The Many Hats of CBA YLD Chair Spencer Rubin
August / September 2020
Spencer Rubin has the laid-back Denver vibe down. An avid hiker, he recounts the time he was tackling a 14er when a favorite hat was taken by the wind, right off his head. “I was determined to get it, so I did. Had to scramble down a scree field,” he says. To the uninitiated, a 14er is a mountain peak 14,000 feet or higher—you know, high enough that altitude sickness becomes an issue. And a scree field? That is a not-altogether stable slope of loose, broken rock piled at the base of a cliff. When he says that his most exciting 14er moment of last summer was whether he would have enough breath to make it to the top, one gets a sense that, to the guy who takes on scree fields for fun, this might be understatement.
Shaking Things Up
In addition to hiking, Spencer enjoys nature photography, spending time with his “doggo” Yahtzee, and astrophotography, or the capture of celestial bodies or events in the night sky. As exciting as Spencer’s hikes can get, this hobby sees him in a more grounded, focused mode. To make his images, he will take a drive to the closest yet darkest spot where it is still possible to make it home around midnight. Then he sets up his equipment and settles in. “There are lots of different types of astrophotography depending on what kind of celestial body you are trying to capture—and the farther away it is, or the smaller, the more technical equipment you need, which can get costly.” For his kind of photography, Spencer takes wide-angle images of the night sky on nights without moon interferences to get images of the milky way. “Making the images is a time investment and post-production is technical. I have to watch a 45-minute video on photo editing in Photoshop so I can remember all the steps. The final product is arguably art.”
The two sides, the daring hiker and the thoughtful photographer, should make for an exciting year ahead as Spencer takes over as chair of the CBA Young Lawyers Division. It’s a role he was encouraged to pursue by Joi Kush, CBA president-elect, and Danaé Woody, outgoing chair of the CBA YLD. “They were the individuals who recognized that I might have leadership potential and worked tirelessly to get me further involved in leadership roles. I think I knew that I was capable of shaking things up for the better at the CBA when we sold out in three days for our inaugural rafting event. We’ve done it three times now—it was supposed to be four this summer, but COVID.”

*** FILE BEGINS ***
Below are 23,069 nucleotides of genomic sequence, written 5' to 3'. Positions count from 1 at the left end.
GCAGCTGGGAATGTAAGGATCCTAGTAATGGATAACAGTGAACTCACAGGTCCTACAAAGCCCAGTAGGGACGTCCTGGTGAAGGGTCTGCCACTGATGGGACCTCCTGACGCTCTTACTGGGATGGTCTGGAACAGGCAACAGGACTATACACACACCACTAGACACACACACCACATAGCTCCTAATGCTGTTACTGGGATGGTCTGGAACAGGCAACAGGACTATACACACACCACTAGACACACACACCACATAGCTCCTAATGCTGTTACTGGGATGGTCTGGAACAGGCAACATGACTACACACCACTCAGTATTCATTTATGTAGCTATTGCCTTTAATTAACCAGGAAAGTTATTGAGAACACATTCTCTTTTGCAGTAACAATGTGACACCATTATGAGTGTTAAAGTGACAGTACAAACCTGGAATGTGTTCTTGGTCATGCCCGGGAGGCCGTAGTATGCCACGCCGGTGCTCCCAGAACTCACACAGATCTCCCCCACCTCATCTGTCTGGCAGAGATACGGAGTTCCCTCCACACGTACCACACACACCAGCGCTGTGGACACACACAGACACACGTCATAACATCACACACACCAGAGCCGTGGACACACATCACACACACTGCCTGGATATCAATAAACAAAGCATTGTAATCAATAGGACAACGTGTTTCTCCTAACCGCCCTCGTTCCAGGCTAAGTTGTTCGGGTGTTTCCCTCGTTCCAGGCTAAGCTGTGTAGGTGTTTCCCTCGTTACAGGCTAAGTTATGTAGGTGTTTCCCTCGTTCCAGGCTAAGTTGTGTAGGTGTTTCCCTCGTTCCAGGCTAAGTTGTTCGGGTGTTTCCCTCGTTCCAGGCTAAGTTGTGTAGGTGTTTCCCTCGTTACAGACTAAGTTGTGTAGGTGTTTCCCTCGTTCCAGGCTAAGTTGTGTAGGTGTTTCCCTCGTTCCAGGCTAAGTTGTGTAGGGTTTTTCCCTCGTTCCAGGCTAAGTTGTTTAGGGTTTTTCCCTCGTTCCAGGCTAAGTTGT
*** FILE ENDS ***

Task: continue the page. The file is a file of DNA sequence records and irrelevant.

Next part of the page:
Like many lawyers, Spencer had his sights set on the legal profession as a kid. At age 11 or 12, “I made a pact with my best friend that we’d both become lawyers.” And they did just that. His friend went into bankruptcy law and practices in New York City, while Spencer has taken on technology and intellectual property transactions in Denver.
“I got sidetracked along the way, thinking I might make a career out of acting. I loved doing it, but at the end of the day, I wanted to make a decent living. I thought that I could be an entertainment lawyer or work in an adjacent area of law. It was hard to make a different career path, but it was definitely worth it not to be out of work right now.” Although he stopped acting after college, Spencer finds value in the training. “Trying to understand people in order to portray a character makes you a better communicator, and that skill has helped me as a lawyer.”
A Denver native, Spencer headed to Massachusetts to study drama and environmental studies at Tufts University and returned home for law school at the University of Colorado at Boulder. In his first year of law school, Spencer took an internship at Starz Network and interned for the telecommunications company Charter Communications/Spectrum in his second year. “In both of these roles, I helped the deals teams on their TV programming contracts. A lot of tech is involved in those, so that work naturally brought me to practice law in technology transactions.” It’s a dynamic field in which change, or the lack of it, on any given day can affect a deal. “When statutes, regulations, or case law is slow to catch up with deals, it can be a good thing in that it helps your client not forestall the closing of a deal over a compliance issue. A lot of times, when there is no applicable law governing a transaction in the technology space, lawyers have to use business terms to make sure that their clients are adequately protected.”